A central practise in any Yoga session, be it on your own or in a larger group, is pranayama (from the sanskrit prana: breath and yama: restraint). This focus on the breath is, essentially, what makes Yoga, Yoga and not, say, gymnastics or a simply physical discipline. As we inhale we energise the body and prepare for movement, as we exhale we sink into the new shape we’re asking of our body and relax.
Prana is translated linguistically as breath, but actually has a more profound meaning: that of ‘life giving energy’. Whilst this is technically true of our breath, and the oxygen it contains, Prana is far more than gases and air. It has its own consciousness and connects us to the whole of the universe. It has similar connotations as the Chinese ‘Chi’ and Japanese ‘Ki’ and is fundamental in Yoga both during physical movement and during meditation. Have you heard your Yoga teacher say ‘breathe to the right leg’? or ‘take the breath along the spine’? At first, it sounds like they don’t know their anatomy from their physiology, but as you get deeper into your Yoga, phrases like this make more and more sense. Why? Because Prana knows what it’s doing and knows where it’s going!
When we bring ourselves to the Yoga mat we come to it for all manner of reasons. Most of my students attend classes for one of three reasons: they’re stressed or anxious, they have a bad back or they have been recommended to attend a gentle exercise class to improve their health. After their first class, I often witness people leaving with a ‘blissed out’ expression on their faces and an air of someone who has, literally, ‘seen the light’. By the third or fourth class, hungry for more of this amazing elixir they start to ask me shy questions: “why do I feel so good after Yoga?” “How come I fall asleep here, on the hard floor, but not at home, in bed?” “Why does nothing seem to matter so much after Yoga, what is it that makes me stop worrying?”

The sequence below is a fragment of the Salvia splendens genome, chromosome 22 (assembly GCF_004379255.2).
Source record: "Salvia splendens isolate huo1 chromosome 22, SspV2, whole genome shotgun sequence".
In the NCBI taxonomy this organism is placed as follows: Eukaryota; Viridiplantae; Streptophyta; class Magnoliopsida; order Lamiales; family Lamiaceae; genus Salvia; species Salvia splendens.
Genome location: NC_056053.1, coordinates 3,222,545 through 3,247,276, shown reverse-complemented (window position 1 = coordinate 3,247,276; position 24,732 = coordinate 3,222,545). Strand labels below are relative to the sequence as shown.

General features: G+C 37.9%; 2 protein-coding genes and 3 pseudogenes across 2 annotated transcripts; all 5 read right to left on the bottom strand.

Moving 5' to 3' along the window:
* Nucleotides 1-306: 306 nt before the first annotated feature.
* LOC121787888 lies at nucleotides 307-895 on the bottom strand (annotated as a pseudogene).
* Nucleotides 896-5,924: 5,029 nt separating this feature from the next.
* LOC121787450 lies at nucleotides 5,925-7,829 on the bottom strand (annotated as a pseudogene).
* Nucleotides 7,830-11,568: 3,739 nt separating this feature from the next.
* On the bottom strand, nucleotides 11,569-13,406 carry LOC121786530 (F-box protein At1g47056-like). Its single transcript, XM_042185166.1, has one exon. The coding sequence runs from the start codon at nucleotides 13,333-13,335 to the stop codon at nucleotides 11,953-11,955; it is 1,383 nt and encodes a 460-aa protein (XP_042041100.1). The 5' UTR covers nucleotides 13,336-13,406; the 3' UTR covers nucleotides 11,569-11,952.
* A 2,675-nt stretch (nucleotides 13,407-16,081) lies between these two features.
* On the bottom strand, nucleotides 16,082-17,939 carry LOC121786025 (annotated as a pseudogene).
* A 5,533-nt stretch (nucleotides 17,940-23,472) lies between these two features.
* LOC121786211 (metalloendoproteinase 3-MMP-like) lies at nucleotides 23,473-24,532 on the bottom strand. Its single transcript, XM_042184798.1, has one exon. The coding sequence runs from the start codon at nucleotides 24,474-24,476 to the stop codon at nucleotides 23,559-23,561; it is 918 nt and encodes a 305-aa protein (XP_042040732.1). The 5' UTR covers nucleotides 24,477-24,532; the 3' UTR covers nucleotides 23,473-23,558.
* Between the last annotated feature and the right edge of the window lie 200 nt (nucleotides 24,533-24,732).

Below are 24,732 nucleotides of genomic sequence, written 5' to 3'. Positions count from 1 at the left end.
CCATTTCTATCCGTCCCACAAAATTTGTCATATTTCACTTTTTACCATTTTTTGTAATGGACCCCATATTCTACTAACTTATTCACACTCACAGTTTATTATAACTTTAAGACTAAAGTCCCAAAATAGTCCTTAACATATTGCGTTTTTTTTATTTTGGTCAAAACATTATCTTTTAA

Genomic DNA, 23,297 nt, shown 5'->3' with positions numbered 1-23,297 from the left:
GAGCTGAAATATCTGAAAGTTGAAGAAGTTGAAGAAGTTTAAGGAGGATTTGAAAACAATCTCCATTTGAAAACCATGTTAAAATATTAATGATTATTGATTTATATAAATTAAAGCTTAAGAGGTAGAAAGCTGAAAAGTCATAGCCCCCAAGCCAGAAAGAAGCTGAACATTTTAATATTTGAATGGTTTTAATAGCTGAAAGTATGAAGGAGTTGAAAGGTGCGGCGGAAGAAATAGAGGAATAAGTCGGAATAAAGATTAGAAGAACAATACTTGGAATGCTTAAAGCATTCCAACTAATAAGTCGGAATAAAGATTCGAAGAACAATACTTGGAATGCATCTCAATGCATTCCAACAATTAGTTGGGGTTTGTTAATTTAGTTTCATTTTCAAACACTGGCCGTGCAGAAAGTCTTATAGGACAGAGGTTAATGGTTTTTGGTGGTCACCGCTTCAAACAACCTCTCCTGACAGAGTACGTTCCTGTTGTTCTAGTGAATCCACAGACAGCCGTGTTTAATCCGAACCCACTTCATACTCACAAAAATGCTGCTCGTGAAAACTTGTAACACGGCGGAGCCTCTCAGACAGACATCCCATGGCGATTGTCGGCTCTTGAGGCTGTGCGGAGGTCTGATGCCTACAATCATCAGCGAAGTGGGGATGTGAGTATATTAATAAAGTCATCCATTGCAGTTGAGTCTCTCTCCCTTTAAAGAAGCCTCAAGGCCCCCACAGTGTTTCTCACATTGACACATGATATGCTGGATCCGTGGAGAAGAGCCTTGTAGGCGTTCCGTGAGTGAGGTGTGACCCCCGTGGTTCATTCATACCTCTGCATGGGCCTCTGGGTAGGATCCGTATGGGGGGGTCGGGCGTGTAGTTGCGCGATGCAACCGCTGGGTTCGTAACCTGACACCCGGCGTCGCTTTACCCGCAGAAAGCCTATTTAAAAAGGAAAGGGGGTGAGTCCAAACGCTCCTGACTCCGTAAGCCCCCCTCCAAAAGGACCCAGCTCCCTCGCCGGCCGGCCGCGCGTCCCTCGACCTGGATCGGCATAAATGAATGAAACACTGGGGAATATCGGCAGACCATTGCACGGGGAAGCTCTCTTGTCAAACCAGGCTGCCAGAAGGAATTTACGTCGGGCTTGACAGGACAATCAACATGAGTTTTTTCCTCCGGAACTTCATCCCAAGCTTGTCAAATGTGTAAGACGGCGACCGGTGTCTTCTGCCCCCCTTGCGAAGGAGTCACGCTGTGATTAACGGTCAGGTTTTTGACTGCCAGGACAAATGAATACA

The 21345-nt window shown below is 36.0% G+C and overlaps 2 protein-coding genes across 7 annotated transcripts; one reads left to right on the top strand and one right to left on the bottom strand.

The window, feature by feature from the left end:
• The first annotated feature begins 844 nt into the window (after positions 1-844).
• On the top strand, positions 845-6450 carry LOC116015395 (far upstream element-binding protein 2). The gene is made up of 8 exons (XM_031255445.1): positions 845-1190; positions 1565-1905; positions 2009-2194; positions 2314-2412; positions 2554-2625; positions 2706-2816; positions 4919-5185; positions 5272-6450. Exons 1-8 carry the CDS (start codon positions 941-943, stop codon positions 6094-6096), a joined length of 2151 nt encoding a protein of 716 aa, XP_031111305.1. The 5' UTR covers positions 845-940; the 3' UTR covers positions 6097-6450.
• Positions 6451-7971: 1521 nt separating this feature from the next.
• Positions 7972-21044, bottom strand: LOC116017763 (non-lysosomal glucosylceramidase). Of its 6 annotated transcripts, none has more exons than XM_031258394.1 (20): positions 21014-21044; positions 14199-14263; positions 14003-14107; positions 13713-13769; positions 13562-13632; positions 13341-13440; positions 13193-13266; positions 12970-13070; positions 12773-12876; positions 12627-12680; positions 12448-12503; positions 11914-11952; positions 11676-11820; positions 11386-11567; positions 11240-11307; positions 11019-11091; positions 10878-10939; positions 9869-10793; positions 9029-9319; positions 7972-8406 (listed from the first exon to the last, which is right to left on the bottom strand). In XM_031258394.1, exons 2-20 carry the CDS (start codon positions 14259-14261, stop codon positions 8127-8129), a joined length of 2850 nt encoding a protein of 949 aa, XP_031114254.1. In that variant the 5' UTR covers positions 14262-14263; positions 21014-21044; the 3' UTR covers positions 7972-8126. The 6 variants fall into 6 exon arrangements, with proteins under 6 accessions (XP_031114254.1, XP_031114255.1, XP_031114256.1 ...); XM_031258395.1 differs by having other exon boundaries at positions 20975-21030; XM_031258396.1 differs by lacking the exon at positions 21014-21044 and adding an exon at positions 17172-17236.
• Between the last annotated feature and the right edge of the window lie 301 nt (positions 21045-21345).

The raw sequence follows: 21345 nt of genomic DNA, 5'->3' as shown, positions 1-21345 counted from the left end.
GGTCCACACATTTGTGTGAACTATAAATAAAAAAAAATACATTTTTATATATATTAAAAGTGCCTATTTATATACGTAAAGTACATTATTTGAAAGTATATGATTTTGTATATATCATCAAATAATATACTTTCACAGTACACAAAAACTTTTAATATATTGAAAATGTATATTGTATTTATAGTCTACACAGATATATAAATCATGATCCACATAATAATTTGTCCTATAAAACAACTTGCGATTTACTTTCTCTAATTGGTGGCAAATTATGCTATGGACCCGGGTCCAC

The answer, of course, to all of these questions (and possibly any and all you could put to your Yoga teacher) is: Prana. When we engage with our breath truly magical things start to happen. As I often tell my students: you could sit for an hour trying a variety of pranayama techniques and still call the class a Yoga one. Contained within our breath is the subtle combination required to keep our entire planet alive! It’s no coincidence that as we breathe out, we nourish plant life, and vice versa. Mother Nature has ensured the recycling of one species’ breath is to the benefit of the others’. Earth keeps going because we breathe. What a wonderful idea! It’s the very thing we have in common with all other animals and each and every person we encounter: the breath. It’s what we are.
When you come to your mat, then, recognise what it is you’re offering yourself: some space to breathe. As you bend and stretch and extend and curl that amazing body you were born with, you’re creating space inside yourself. Those legs get lengthened, that spine gets realigned, your hips get more mobile. Why? Because you’re opening them up and allowing them some room. The magic happens when you incorporate your breath with those movements. As you open the channels in your body and you breathe deeper, Prana can flow around you with more ease and it will start to affect how you feel. Do Yoga more often and it will start to affect how you look, too. Do it every day and you’ll start to heal in ways you didn’t think possible.
1 Sit comfortably with a straight back & take some deep, Yogic breaths
2 Close your eyes and put your awareness just below your navel – maybe imagine a patch or pool of light there
3 Inhale slowly and deeply and draw a line of this light up to the base of your throat. Exhale slowly and allow it to flood back down/through your body
4 Repeat for as long as you like and notice how you feel.
5 Now, add a sound, inside your head, to the inhale: ‘So’ and draw the sound all the way up with the light, to the throat (do silently to yourself). With the exhale add the sound, inside your head, ‘Hum’ and ensure the sound lasts as long as the breath.
6 Do for as long as you feel able and then gently open your eyes. Tap your feet on the floor, stretch and yawn, drink a glass of water and move slowly until you feel ‘grounded’. Notice how you feel. Can be repeated every day as part of your meditation practice.